Debut poetry and fiction doesn’t have much visibility in the publishing world these days. Enter Paul Martone and Erin Hoover, a fiction writer and a poet who paired up to create Late Night Library, a literary nonprofit devoted to promoting writers who are starting their careers. Based in Portland and Brooklyn, Late Night Library is a website and monthly podcast that gives exposure to emerging writers.
Hoover and Martone met in Eugene, where both were pursuing their MFAs at the University of Oregon. Eight years later they live on opposite coasts: Martone writes and teaches high-school English in Portland while Hoover writes in Brooklyn. The podcasts at the core of Late Night Library started because they missed the conversations about books they had in graduate school, where manuscripts and book recommendations are furiously exchanged and discussed. Hoover says their project was designed to carry those conversations “into the ether.”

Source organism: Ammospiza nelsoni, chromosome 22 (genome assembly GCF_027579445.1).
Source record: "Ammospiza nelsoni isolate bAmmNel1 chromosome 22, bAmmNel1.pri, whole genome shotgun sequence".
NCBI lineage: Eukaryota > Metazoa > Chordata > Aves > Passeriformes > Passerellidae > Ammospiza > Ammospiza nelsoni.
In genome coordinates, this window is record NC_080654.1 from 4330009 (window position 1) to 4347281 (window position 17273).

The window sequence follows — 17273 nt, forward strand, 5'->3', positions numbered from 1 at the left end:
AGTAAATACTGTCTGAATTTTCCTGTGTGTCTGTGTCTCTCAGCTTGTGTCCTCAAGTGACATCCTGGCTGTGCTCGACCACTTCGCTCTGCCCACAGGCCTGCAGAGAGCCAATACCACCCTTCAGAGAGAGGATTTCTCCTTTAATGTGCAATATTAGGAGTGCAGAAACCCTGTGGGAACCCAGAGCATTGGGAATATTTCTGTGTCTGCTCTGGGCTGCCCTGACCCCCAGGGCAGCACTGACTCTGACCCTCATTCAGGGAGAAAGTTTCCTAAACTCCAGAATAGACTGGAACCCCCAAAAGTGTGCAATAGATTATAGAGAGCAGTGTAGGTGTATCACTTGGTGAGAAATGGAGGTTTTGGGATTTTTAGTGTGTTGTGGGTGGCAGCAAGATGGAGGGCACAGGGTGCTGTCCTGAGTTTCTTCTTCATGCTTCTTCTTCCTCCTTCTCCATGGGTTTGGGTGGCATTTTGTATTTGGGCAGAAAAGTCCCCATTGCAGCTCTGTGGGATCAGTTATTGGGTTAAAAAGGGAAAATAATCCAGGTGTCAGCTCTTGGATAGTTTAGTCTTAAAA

In the year since its launch, Late Night Library has added a second podcast series on “cultural innovators” and incorporated as a nonprofit in Oregon. To celebrate, Hoover and Martone are planning an ambitious bicoastal event: a simultaneous, interactive reading hosted in Brooklyn and Portland. Each city offers up one hometown poet and one fiction writer—Farrah Field and Sarah Falkner in Brooklyn; Emily Kendal Frey and Alexis M. Smith in Portland—who will read for 10 minutes and then answer questions from audiences in both cities, via the magic of Skype.
That is, if all goes
well. Martone sounds mostly confident as he confides that “we’re relying
on two Macbooks with internal cameras and Skype to pull this off.” Even
if the Skype link falters, though, they’ve succeeded in creating some